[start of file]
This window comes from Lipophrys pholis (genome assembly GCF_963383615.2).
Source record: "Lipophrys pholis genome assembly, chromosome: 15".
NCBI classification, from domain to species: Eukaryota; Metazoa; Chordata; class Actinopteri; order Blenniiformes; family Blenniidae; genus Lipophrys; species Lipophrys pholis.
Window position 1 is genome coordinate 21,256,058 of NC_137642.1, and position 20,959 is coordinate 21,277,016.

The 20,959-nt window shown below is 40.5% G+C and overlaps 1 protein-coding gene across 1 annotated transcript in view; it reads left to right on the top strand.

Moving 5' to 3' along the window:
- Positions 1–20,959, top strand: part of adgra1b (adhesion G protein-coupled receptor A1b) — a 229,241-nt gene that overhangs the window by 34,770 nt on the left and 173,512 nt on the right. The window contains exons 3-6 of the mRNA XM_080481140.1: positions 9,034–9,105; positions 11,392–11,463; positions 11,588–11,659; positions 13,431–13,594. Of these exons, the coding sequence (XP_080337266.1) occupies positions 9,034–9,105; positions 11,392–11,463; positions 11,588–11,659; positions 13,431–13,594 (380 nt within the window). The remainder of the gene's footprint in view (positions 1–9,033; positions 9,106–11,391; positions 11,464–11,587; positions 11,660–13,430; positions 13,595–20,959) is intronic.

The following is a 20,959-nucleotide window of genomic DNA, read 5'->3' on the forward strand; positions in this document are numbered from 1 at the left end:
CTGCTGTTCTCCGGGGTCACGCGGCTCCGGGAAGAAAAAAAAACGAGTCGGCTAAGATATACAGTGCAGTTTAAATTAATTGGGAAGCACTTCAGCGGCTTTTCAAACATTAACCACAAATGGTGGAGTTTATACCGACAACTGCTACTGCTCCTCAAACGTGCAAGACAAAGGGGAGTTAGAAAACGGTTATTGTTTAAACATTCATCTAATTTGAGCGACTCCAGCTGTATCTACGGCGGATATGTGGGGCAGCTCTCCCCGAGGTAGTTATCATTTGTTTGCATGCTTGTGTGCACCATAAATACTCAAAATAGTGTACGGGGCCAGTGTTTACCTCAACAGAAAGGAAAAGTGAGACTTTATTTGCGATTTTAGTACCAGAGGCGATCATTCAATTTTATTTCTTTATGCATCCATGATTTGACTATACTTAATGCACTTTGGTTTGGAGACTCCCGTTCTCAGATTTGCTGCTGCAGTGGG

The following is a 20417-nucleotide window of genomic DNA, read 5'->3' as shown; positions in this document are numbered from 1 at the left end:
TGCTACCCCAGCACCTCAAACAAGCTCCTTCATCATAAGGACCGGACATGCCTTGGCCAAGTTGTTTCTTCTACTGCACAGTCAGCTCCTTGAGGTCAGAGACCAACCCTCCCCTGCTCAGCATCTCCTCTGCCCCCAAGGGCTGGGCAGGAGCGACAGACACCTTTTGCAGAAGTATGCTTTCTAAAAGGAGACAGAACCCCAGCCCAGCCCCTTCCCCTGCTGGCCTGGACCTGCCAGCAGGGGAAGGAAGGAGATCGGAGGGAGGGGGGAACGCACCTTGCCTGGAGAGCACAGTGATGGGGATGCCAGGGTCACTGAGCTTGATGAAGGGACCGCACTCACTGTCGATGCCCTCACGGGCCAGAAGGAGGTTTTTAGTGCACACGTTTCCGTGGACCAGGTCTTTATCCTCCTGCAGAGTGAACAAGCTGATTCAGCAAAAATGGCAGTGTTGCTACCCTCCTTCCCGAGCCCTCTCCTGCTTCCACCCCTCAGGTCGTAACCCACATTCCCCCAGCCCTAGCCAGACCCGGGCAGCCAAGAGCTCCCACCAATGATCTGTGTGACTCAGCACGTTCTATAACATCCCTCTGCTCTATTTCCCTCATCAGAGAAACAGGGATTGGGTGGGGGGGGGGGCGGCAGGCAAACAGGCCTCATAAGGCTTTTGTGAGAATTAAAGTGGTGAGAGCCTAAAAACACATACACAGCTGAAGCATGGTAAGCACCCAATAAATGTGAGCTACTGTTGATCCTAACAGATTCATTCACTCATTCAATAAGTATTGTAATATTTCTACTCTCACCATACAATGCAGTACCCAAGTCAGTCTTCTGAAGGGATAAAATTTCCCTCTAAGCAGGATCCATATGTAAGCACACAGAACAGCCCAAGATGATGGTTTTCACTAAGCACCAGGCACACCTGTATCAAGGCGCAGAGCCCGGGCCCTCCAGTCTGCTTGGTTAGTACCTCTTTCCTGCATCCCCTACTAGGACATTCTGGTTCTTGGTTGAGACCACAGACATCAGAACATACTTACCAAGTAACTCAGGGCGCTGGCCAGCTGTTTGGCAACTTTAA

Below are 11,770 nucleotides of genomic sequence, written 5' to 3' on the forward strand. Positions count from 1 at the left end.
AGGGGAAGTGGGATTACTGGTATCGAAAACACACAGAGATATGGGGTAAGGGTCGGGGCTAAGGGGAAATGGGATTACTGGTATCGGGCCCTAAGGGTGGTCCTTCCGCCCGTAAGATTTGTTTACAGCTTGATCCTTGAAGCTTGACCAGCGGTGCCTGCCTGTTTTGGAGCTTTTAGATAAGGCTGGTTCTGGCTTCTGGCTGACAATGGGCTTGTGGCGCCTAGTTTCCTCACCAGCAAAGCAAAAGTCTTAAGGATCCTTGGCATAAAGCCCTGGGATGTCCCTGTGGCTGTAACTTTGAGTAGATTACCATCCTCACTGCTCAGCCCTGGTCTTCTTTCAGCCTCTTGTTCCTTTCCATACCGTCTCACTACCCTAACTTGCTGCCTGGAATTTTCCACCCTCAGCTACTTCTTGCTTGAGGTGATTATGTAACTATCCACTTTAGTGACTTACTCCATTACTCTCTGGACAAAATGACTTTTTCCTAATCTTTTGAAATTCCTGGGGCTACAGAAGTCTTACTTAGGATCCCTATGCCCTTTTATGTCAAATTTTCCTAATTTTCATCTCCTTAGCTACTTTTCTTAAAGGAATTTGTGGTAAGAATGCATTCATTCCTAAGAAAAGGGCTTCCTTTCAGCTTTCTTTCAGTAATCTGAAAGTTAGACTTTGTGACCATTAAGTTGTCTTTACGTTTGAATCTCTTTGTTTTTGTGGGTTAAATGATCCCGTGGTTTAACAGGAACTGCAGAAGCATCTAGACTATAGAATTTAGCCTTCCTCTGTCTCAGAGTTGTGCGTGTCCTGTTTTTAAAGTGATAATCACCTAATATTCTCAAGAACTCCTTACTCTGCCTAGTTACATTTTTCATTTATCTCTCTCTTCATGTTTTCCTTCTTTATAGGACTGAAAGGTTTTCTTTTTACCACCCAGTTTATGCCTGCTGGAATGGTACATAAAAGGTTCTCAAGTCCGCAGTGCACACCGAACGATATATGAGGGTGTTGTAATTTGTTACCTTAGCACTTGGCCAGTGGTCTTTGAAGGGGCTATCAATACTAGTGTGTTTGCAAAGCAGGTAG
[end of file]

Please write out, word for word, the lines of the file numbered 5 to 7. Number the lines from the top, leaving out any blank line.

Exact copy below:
The 20,959-nt window shown below is 40.5% G+C and overlaps 1 protein-coding gene across 1 annotated transcript in view; it reads left to right on the top strand.

Moving 5' to 3' along the window:
- Positions 1–20,959, top strand: part of adgra1b (adhesion G protein-coupled receptor A1b) — a 229,241-nt gene that overhangs the window by 34,770 nt on the left and 173,512 nt on the right. The window contains exons 3-6 of the mRNA XM_080481140.1: positions 9,034–9,105; positions 11,392–11,463; positions 11,588–11,659; positions 13,431–13,594. Of these exons, the coding sequence (XP_080337266.1) occupies positions 9,034–9,105; positions 11,392–11,463; positions 11,588–11,659; positions 13,431–13,594 (380 nt within the window). The remainder of the gene's footprint in view (positions 1–9,033; positions 9,106–11,391; positions 11,464–11,587; positions 11,660–13,430; positions 13,595–20,959) is intronic.